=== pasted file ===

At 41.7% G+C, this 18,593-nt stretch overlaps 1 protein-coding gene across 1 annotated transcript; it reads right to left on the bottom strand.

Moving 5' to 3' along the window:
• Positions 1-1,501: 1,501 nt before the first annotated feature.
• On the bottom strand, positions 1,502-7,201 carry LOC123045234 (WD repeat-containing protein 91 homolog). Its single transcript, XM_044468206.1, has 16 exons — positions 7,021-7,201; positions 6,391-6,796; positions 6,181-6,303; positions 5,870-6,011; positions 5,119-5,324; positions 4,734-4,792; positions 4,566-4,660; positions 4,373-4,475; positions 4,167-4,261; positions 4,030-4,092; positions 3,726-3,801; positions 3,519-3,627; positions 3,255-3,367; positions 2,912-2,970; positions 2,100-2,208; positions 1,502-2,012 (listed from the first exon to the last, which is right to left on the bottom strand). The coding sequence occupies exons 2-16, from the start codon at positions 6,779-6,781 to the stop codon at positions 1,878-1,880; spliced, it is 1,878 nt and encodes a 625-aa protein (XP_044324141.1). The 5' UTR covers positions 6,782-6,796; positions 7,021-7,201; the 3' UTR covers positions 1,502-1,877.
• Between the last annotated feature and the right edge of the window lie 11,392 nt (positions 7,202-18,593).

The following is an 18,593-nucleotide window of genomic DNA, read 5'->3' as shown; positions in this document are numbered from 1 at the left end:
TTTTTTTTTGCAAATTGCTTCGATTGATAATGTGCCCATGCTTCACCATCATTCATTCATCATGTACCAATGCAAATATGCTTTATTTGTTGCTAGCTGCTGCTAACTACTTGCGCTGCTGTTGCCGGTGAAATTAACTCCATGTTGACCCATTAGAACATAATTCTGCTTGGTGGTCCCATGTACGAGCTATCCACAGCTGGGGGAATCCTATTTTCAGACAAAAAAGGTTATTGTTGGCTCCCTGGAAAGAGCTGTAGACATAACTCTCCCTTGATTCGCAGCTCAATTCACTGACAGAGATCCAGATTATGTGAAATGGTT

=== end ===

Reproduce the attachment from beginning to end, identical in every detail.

At 41.7% G+C, this 18,593-nt stretch overlaps 1 protein-coding gene across 1 annotated transcript; it reads right to left on the bottom strand.

Moving 5' to 3' along the window:
• Positions 1-1,501: 1,501 nt before the first annotated feature.
• On the bottom strand, positions 1,502-7,201 carry LOC123045234 (WD repeat-containing protein 91 homolog). Its single transcript, XM_044468206.1, has 16 exons — positions 7,021-7,201; positions 6,391-6,796; positions 6,181-6,303; positions 5,870-6,011; positions 5,119-5,324; positions 4,734-4,792; positions 4,566-4,660; positions 4,373-4,475; positions 4,167-4,261; positions 4,030-4,092; positions 3,726-3,801; positions 3,519-3,627; positions 3,255-3,367; positions 2,912-2,970; positions 2,100-2,208; positions 1,502-2,012 (listed from the first exon to the last, which is right to left on the bottom strand). The coding sequence occupies exons 2-16, from the start codon at positions 6,779-6,781 to the stop codon at positions 1,878-1,880; spliced, it is 1,878 nt and encodes a 625-aa protein (XP_044324141.1). The 5' UTR covers positions 6,782-6,796; positions 7,021-7,201; the 3' UTR covers positions 1,502-1,877.
• Between the last annotated feature and the right edge of the window lie 11,392 nt (positions 7,202-18,593).

The following is an 18,593-nucleotide window of genomic DNA, read 5'->3' as shown; positions in this document are numbered from 1 at the left end:
TTTTTTTTTGCAAATTGCTTCGATTGATAATGTGCCCATGCTTCACCATCATTCATTCATCATGTACCAATGCAAATATGCTTTATTTGTTGCTAGCTGCTGCTAACTACTTGCGCTGCTGTTGCCGGTGAAATTAACTCCATGTTGACCCATTAGAACATAATTCTGCTTGGTGGTCCCATGTACGAGCTATCCACAGCTGGGGGAATCCTATTTTCAGACAAAAAAGGTTATTGTTGGCTCCCTGGAAAGAGCTGTAGACATAACTCTCCCTTGATTCGCAGCTCAATTCACTGACAGAGATCCAGATTATGTGAAATGGTT